24 April 2012
The Effect of Cell Phone Radiation
America has grown significantly since 1973, the year the first handheld mobile phone was invented. Previously, bulkier versions of portable phones were introduced, but were considered impractical and the price for making a call was too high. Originally called a “Handie-Talkie”, two-way radios played an important part in military communication in 1940, but could only be used within short distances of each other, which still provided a need for long-range talking. On April 3, 1973, Dr. Martin Cooper made the first analog mobile phone call using a device he designed with Motorola. The heavy prototype model weighed 2.5 pounds and had a talk time of only 30 minutes per 10 hour charge. Now in the present day, modern cell phones, such as the iPhone, Blackberry, and other Smartphones, weigh around 5 ounces and offer long battery life with the usual 2 hour charge. The weight and battery life are not the only specifics that have changed over the past 39 years; multiple functions and increased calling range have made mobile communication simpler and more convenient.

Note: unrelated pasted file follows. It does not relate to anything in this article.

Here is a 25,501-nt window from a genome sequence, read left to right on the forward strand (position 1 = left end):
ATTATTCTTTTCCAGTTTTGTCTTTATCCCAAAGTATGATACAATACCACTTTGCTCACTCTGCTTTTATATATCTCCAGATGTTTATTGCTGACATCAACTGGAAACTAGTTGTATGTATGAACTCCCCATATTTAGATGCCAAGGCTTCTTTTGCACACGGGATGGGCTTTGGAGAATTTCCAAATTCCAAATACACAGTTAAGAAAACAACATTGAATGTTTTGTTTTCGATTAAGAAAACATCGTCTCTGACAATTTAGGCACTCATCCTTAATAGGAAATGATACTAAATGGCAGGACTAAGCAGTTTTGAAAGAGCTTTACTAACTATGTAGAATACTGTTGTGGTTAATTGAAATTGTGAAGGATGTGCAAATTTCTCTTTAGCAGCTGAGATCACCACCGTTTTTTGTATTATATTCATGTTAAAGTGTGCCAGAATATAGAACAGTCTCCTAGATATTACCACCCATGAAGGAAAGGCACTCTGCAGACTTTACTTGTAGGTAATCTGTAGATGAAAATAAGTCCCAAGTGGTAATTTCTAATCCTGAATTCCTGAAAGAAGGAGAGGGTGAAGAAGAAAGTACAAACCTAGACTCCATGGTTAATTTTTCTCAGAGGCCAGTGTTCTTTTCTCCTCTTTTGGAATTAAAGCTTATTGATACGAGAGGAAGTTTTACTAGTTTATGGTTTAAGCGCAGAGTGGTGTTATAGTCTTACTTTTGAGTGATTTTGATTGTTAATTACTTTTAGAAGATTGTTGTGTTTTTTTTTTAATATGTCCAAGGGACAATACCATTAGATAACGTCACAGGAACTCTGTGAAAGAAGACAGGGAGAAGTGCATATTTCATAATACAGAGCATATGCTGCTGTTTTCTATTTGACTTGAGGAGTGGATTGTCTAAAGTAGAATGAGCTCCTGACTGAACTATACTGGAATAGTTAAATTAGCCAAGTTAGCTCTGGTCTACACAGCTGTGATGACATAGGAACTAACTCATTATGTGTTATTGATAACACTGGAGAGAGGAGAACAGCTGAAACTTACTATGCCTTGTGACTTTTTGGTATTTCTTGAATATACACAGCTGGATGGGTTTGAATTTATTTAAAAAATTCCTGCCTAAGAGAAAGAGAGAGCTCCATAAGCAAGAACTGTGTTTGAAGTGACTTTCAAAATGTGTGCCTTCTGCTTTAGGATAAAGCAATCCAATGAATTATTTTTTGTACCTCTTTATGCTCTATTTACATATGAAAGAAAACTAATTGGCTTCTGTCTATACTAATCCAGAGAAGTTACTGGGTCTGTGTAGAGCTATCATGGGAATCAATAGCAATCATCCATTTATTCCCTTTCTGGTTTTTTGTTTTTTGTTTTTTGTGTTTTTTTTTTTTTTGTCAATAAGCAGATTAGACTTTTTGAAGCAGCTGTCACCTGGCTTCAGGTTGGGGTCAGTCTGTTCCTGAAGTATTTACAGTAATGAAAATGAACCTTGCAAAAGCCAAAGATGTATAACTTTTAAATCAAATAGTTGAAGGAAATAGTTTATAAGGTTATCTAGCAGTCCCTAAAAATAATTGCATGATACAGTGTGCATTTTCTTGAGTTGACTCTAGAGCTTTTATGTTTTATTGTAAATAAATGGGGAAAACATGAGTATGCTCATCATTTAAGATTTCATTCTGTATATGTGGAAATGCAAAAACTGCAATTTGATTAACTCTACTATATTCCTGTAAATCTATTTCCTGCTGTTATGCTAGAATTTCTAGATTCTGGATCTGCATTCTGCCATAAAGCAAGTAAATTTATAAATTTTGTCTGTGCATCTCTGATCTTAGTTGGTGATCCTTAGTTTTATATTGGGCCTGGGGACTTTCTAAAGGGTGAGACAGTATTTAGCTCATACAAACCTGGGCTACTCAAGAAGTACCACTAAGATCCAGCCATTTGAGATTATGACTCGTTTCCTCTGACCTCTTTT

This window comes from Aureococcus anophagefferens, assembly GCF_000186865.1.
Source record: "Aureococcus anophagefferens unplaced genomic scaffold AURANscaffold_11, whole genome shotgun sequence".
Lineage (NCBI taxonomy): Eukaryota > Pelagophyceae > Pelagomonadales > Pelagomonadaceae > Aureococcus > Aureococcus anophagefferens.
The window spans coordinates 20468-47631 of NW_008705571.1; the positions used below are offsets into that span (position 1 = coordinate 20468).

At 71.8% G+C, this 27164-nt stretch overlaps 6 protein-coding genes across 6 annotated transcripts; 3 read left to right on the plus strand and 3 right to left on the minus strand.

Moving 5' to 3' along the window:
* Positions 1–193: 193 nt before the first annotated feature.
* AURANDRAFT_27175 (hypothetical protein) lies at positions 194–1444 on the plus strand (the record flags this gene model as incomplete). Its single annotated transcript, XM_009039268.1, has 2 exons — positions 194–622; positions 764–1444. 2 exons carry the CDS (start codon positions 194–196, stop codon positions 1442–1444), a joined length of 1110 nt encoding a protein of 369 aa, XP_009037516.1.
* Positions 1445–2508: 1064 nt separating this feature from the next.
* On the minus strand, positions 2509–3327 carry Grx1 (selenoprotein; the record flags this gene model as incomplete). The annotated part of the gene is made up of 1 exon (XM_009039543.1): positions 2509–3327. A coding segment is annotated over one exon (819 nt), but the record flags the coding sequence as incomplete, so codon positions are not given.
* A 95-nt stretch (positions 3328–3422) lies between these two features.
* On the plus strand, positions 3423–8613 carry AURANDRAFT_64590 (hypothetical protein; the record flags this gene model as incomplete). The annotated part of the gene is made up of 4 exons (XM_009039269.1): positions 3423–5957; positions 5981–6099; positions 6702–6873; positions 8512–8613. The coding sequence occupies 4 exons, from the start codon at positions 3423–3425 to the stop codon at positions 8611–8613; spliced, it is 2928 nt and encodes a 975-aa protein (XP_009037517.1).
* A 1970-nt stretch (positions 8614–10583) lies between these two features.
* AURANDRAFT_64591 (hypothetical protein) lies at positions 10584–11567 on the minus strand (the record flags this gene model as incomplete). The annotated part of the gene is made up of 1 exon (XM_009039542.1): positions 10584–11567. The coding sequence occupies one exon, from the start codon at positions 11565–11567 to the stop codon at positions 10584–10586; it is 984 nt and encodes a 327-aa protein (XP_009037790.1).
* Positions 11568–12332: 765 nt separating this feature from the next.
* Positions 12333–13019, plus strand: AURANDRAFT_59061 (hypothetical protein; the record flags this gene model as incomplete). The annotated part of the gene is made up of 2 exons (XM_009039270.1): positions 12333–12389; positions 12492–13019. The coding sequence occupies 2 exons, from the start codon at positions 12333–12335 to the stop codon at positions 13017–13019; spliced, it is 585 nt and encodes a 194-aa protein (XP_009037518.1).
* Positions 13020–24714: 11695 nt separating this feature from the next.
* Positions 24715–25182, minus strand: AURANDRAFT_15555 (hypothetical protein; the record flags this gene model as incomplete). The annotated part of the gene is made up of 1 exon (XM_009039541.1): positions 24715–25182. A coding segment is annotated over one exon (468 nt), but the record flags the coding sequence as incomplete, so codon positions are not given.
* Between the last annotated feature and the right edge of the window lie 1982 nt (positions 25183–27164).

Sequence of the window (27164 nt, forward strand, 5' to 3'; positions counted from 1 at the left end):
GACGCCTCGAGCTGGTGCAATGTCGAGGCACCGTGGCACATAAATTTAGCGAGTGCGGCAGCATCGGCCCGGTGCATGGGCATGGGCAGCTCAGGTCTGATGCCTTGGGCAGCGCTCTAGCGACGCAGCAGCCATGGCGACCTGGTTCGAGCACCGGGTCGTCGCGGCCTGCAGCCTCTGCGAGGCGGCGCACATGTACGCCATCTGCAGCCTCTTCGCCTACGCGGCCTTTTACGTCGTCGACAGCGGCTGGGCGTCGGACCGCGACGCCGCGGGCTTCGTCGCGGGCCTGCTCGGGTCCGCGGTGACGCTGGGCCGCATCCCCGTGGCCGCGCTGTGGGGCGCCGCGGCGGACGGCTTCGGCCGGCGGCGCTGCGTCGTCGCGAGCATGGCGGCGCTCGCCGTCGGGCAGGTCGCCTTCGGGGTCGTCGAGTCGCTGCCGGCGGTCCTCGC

However, with new features arose a new problem: radiation. Almost every cell phone emits a certain amount of radiation, ranging between 0.1 and 1.6 watts per kilogram that enter the body whenever using a phone, also called specific absorption rate (SAR). This radiofrequency energy is a form of electromagnetic radiation, similar to the level of microwaves. As defined by HowStuffWorks.com, the electromagnetic radiation is divided into two categories: ionizing radiation and non-ionizing radiation. The ionizing radiation is used in occurrences such as radiation therapy and is known to increase the risk of cancer, whereas the latter produces less-harmful rays. These non-ionizing rays, however, still have consequences.
The RF (radiofrequency) energy affects the tissue around the ear that the phone is used by, according to a...